Talking of much nicer discoveries on the Water of Leith my year here also introduced me to the wonderful world of wildlife surveying – something that was totally new to me. I remember before my first wildflower survey in May 2023 thinking “right get your serious brain on this is going to be a lot”, the reality was much more relaxing walking the Juniper Green meadow site exploring the world of vetch, clover and buttercups. Thankfully, the genius survey team was patient with me in sharing their knowledge and captivating me into the world of surveys. So much so that by the Autumn of 2023 I was setting up my own survey introducing the team and volunteers to the weird and wonderful world of fungi. I have to say being in the middle of an ancient wood scrambling over a log piles and occasionally jumping into a compost heap has its benefits, For as much as it seems like goblin behavior so far over the 6 months of Fungi surveys, we’ve discovered around the Dells over 120 species of fungi which I feel is a pretty impressive amount!.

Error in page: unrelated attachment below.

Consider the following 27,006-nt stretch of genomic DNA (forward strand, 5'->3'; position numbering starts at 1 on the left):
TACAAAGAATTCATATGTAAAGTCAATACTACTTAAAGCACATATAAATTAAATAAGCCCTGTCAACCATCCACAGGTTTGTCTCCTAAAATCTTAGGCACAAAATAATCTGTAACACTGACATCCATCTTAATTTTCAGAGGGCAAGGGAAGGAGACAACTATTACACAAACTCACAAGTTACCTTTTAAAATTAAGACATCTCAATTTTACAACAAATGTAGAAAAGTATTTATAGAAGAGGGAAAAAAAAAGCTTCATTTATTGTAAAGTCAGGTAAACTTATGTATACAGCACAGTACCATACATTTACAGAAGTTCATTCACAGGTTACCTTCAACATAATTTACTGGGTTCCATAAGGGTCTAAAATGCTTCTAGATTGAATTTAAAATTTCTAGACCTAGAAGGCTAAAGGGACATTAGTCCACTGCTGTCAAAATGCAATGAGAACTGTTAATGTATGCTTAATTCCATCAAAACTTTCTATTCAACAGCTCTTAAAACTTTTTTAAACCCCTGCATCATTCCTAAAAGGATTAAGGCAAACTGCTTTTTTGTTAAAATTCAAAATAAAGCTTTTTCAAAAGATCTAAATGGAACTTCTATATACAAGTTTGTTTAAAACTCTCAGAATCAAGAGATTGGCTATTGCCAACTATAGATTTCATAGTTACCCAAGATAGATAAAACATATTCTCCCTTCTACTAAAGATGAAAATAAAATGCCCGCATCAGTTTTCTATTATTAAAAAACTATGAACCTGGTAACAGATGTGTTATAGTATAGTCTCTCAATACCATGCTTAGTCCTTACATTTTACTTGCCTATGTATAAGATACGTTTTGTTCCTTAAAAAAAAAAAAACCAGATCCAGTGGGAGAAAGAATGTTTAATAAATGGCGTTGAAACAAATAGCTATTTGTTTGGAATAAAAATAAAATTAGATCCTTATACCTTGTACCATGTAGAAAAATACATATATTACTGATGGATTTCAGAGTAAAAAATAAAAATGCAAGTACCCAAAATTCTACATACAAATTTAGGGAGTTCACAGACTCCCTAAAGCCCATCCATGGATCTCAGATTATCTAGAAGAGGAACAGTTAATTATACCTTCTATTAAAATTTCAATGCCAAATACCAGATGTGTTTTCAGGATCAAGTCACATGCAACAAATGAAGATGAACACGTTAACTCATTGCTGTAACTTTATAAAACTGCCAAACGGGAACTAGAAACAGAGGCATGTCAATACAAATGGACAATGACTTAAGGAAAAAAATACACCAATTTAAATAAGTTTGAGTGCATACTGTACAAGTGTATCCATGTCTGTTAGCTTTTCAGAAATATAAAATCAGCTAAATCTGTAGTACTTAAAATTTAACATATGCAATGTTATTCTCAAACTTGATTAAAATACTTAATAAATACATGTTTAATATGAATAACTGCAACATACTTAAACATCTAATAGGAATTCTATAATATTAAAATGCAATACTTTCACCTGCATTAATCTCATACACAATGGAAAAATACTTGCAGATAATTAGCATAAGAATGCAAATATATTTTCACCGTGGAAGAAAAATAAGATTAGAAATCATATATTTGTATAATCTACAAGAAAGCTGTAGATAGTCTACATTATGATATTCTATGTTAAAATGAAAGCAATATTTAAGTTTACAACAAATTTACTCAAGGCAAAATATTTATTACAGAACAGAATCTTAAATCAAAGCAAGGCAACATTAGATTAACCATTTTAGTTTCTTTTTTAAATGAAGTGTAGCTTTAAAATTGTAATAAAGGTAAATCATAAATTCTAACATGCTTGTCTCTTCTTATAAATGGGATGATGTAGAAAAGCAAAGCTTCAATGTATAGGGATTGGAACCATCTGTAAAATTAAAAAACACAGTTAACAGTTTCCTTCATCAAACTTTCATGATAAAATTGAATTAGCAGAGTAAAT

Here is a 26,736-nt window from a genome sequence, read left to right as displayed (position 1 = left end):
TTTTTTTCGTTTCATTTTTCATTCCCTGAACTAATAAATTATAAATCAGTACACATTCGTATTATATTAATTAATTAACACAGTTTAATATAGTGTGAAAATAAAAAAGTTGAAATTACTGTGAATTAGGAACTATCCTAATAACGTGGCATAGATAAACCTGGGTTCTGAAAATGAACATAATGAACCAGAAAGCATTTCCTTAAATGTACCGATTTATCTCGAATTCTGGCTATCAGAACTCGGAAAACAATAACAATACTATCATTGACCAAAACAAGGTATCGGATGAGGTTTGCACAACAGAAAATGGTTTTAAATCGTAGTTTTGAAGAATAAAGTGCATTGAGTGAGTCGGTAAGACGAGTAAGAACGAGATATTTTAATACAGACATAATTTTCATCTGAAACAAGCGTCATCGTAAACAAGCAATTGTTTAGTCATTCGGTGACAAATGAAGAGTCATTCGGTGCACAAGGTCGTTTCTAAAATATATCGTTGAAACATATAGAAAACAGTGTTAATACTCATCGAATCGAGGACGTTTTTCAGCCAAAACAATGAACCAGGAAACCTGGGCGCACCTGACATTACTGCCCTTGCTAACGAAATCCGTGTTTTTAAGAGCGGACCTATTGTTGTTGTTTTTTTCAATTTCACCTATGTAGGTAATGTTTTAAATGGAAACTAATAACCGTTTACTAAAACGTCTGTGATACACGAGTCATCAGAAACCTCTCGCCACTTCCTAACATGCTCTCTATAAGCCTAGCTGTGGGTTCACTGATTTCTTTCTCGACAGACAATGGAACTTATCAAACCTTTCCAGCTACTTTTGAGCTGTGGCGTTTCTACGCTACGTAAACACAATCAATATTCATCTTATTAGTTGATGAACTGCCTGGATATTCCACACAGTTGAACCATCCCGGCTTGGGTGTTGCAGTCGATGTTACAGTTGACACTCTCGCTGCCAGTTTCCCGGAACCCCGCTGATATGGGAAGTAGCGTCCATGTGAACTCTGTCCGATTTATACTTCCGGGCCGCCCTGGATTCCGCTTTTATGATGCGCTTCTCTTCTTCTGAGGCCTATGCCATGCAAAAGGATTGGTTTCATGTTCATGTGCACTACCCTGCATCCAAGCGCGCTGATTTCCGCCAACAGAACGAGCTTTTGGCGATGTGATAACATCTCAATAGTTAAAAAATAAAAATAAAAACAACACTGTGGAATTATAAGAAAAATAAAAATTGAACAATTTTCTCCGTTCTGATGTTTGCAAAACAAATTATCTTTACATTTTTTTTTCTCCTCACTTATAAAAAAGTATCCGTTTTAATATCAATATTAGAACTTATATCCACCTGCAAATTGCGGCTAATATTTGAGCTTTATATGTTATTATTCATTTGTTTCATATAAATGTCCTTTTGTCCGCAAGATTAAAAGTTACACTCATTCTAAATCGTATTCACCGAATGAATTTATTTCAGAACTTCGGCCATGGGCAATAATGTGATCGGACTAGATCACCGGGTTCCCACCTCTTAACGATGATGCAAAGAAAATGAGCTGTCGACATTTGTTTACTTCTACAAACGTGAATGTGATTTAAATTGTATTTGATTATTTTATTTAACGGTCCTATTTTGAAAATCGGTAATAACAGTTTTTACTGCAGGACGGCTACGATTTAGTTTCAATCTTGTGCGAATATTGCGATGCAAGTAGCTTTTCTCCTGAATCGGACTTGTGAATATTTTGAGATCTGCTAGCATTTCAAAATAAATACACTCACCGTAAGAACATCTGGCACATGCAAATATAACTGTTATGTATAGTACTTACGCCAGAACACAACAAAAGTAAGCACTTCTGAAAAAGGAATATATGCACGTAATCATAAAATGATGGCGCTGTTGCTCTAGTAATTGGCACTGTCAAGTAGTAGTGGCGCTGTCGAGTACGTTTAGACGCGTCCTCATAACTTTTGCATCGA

Thinking on the topic of impressive the Water of Leith certainly wouldn’t be here without a impressive amount of rain! Whether it’s the serenity of wading in the river as the raindrops patter around you or the elbow deep in mud planting hundreds of bulbs in Coalie Park in November, the rain is something I’ve certainly become used to. Coalie park held the crown for the soggiest of experiences over my time on the river but recently this march the soggy crown was swiftly taken by Poets Glen steps!